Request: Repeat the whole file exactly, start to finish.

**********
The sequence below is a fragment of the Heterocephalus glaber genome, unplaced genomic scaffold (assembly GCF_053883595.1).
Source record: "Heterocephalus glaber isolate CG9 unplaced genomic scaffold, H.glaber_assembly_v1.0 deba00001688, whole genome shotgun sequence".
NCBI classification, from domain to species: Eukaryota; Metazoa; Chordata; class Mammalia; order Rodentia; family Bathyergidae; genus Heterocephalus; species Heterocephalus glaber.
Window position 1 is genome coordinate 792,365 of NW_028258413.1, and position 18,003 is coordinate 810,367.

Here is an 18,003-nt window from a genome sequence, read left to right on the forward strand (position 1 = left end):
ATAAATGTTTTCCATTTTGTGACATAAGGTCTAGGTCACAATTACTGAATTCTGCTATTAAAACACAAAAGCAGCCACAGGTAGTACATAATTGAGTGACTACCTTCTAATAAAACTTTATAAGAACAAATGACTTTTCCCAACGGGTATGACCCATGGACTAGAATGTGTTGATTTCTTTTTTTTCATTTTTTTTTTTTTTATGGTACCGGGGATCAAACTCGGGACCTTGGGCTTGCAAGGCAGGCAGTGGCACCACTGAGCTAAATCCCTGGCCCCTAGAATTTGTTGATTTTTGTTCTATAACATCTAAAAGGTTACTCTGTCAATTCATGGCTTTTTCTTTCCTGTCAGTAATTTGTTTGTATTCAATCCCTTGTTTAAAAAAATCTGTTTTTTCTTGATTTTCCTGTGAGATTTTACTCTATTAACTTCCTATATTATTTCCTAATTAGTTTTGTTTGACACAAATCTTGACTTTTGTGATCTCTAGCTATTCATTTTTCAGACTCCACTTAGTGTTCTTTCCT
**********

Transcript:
The sequence below is a fragment of the Heterocephalus glaber genome, unplaced genomic scaffold (assembly GCF_053883595.1).
Source record: "Heterocephalus glaber isolate CG9 unplaced genomic scaffold, H.glaber_assembly_v1.0 deba00001688, whole genome shotgun sequence".
NCBI classification, from domain to species: Eukaryota; Metazoa; Chordata; class Mammalia; order Rodentia; family Bathyergidae; genus Heterocephalus; species Heterocephalus glaber.
Window position 1 is genome coordinate 792,365 of NW_028258413.1, and position 18,003 is coordinate 810,367.

Here is an 18,003-nt window from a genome sequence, read left to right on the forward strand (position 1 = left end):
ATAAATGTTTTCCATTTTGTGACATAAGGTCTAGGTCACAATTACTGAATTCTGCTATTAAAACACAAAAGCAGCCACAGGTAGTACATAATTGAGTGACTACCTTCTAATAAAACTTTATAAGAACAAATGACTTTTCCCAACGGGTATGACCCATGGACTAGAATGTGTTGATTTCTTTTTTTTCATTTTTTTTTTTTTTATGGTACCGGGGATCAAACTCGGGACCTTGGGCTTGCAAGGCAGGCAGTGGCACCACTGAGCTAAATCCCTGGCCCCTAGAATTTGTTGATTTTTGTTCTATAACATCTAAAAGGTTACTCTGTCAATTCATGGCTTTTTCTTTCCTGTCAGTAATTTGTTTGTATTCAATCCCTTGTTTAAAAAAATCTGTTTTTTCTTGATTTTCCTGTGAGATTTTACTCTATTAACTTCCTATATTATTTCCTAATTAGTTTTGTTTGACACAAATCTTGACTTTTGTGATCTCTAGCTATTCATTTTTCAGACTCCACTTAGTGTTCTTTCCT